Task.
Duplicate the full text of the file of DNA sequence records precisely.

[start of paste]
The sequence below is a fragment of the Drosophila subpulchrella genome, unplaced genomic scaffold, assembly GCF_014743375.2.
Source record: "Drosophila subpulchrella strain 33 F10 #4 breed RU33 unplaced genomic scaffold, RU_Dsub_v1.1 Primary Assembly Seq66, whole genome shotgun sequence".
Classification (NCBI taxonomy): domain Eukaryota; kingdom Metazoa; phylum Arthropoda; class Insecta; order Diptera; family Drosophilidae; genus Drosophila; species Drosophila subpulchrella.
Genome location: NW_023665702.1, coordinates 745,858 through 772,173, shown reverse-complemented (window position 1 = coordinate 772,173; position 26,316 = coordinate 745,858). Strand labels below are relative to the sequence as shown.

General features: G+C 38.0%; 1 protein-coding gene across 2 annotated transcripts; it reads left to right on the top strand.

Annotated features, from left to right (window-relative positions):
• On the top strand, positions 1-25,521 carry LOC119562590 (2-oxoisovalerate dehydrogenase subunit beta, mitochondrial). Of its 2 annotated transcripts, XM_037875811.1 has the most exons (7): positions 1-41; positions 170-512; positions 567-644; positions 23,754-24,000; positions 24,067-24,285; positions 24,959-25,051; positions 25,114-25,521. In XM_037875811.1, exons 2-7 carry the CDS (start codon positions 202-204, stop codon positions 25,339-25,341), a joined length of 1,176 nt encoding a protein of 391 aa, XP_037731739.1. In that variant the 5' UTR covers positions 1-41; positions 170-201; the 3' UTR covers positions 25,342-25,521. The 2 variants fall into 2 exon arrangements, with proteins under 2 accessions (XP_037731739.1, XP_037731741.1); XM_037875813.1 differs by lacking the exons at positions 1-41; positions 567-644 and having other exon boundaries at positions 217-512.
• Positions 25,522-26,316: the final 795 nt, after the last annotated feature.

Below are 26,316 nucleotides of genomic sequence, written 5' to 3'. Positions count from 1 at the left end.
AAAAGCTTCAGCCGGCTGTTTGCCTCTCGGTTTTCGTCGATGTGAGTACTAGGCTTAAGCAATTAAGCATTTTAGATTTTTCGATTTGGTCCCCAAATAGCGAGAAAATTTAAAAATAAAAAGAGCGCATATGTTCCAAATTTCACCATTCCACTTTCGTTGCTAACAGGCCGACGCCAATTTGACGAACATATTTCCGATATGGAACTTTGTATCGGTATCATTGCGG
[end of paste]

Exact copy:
The sequence below is a fragment of the Drosophila subpulchrella genome, unplaced genomic scaffold, assembly GCF_014743375.2.
Source record: "Drosophila subpulchrella strain 33 F10 #4 breed RU33 unplaced genomic scaffold, RU_Dsub_v1.1 Primary Assembly Seq66, whole genome shotgun sequence".
Classification (NCBI taxonomy): domain Eukaryota; kingdom Metazoa; phylum Arthropoda; class Insecta; order Diptera; family Drosophilidae; genus Drosophila; species Drosophila subpulchrella.
Genome location: NW_023665702.1, coordinates 745,858 through 772,173, shown reverse-complemented (window position 1 = coordinate 772,173; position 26,316 = coordinate 745,858). Strand labels below are relative to the sequence as shown.

General features: G+C 38.0%; 1 protein-coding gene across 2 annotated transcripts; it reads left to right on the top strand.

Annotated features, from left to right (window-relative positions):
• On the top strand, positions 1-25,521 carry LOC119562590 (2-oxoisovalerate dehydrogenase subunit beta, mitochondrial). Of its 2 annotated transcripts, XM_037875811.1 has the most exons (7): positions 1-41; positions 170-512; positions 567-644; positions 23,754-24,000; positions 24,067-24,285; positions 24,959-25,051; positions 25,114-25,521. In XM_037875811.1, exons 2-7 carry the CDS (start codon positions 202-204, stop codon positions 25,339-25,341), a joined length of 1,176 nt encoding a protein of 391 aa, XP_037731739.1. In that variant the 5' UTR covers positions 1-41; positions 170-201; the 3' UTR covers positions 25,342-25,521. The 2 variants fall into 2 exon arrangements, with proteins under 2 accessions (XP_037731739.1, XP_037731741.1); XM_037875813.1 differs by lacking the exons at positions 1-41; positions 567-644 and having other exon boundaries at positions 217-512.
• Positions 25,522-26,316: the final 795 nt, after the last annotated feature.

Below are 26,316 nucleotides of genomic sequence, written 5' to 3'. Positions count from 1 at the left end.
AAAAGCTTCAGCCGGCTGTTTGCCTCTCGGTTTTCGTCGATGTGAGTACTAGGCTTAAGCAATTAAGCATTTTAGATTTTTCGATTTGGTCCCCAAATAGCGAGAAAATTTAAAAATAAAAAGAGCGCATATGTTCCAAATTTCACCATTCCACTTTCGTTGCTAACAGGCCGACGCCAATTTGACGAACATATTTCCGATATGGAACTTTGTATCGGTATCATTGCGG